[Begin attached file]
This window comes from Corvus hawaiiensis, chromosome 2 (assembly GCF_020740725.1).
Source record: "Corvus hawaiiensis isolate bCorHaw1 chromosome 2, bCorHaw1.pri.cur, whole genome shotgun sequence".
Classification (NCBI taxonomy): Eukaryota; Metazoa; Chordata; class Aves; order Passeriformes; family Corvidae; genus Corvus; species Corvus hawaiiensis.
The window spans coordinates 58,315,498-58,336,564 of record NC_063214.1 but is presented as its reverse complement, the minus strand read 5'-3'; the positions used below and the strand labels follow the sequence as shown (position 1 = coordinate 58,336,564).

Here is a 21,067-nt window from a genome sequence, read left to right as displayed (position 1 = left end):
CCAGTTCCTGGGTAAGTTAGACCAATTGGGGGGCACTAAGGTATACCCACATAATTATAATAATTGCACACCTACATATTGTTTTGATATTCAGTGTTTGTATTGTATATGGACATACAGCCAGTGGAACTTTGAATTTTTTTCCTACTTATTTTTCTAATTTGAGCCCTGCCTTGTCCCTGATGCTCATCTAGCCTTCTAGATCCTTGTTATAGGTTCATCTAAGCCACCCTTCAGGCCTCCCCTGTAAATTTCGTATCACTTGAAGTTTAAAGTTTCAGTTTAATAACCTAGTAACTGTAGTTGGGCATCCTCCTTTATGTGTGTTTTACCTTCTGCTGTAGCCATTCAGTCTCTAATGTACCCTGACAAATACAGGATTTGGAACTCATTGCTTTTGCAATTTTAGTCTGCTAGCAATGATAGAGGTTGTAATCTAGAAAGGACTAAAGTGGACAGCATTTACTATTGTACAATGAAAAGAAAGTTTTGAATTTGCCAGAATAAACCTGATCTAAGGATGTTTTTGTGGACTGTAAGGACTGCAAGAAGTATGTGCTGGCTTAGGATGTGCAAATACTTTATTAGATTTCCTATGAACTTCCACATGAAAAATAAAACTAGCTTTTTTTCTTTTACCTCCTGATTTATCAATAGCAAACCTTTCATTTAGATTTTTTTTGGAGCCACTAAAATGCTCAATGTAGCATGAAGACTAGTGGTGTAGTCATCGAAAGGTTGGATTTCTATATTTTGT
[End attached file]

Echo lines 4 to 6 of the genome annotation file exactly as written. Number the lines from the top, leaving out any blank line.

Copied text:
The window spans coordinates 58,315,498-58,336,564 of record NC_063214.1 but is presented as its reverse complement, the minus strand read 5'-3'; the positions used below and the strand labels follow the sequence as shown (position 1 = coordinate 58,336,564).

Here is a 21,067-nt window from a genome sequence, read left to right as displayed (position 1 = left end):
CCAGTTCCTGGGTAAGTTAGACCAATTGGGGGGCACTAAGGTATACCCACATAATTATAATAATTGCACACCTACATATTGTTTTGATATTCAGTGTTTGTATTGTATATGGACATACAGCCAGTGGAACTTTGAATTTTTTTCCTACTTATTTTTCTAATTTGAGCCCTGCCTTGTCCCTGATGCTCATCTAGCCTTCTAGATCCTTGTTATAGGTTCATCTAAGCCACCCTTCAGGCCTCCCCTGTAAATTTCGTATCACTTGAAGTTTAAAGTTTCAGTTTAATAACCTAGTAACTGTAGTTGGGCATCCTCCTTTATGTGTGTTTTACCTTCTGCTGTAGCCATTCAGTCTCTAATGTACCCTGACAAATACAGGATTTGGAACTCATTGCTTTTGCAATTTTAGTCTGCTAGCAATGATAGAGGTTGTAATCTAGAAAGGACTAAAGTGGACAGCATTTACTATTGTACAATGAAAAGAAAGTTTTGAATTTGCCAGAATAAACCTGATCTAAGGATGTTTTTGTGGACTGTAAGGACTGCAAGAAGTATGTGCTGGCTTAGGATGTGCAAATACTTTATTAGATTTCCTATGAACTTCCACATGAAAAATAAAACTAGCTTTTTTTCTTTTACCTCCTGATTTATCAATAGCAAACCTTTCATTTAGATTTTTTTTGGAGCCACTAAAATGCTCAATGTAGCATGAAGACTAGTGGTGTAGTCATCGAAAGGTTGGATTTCTATATTTTGT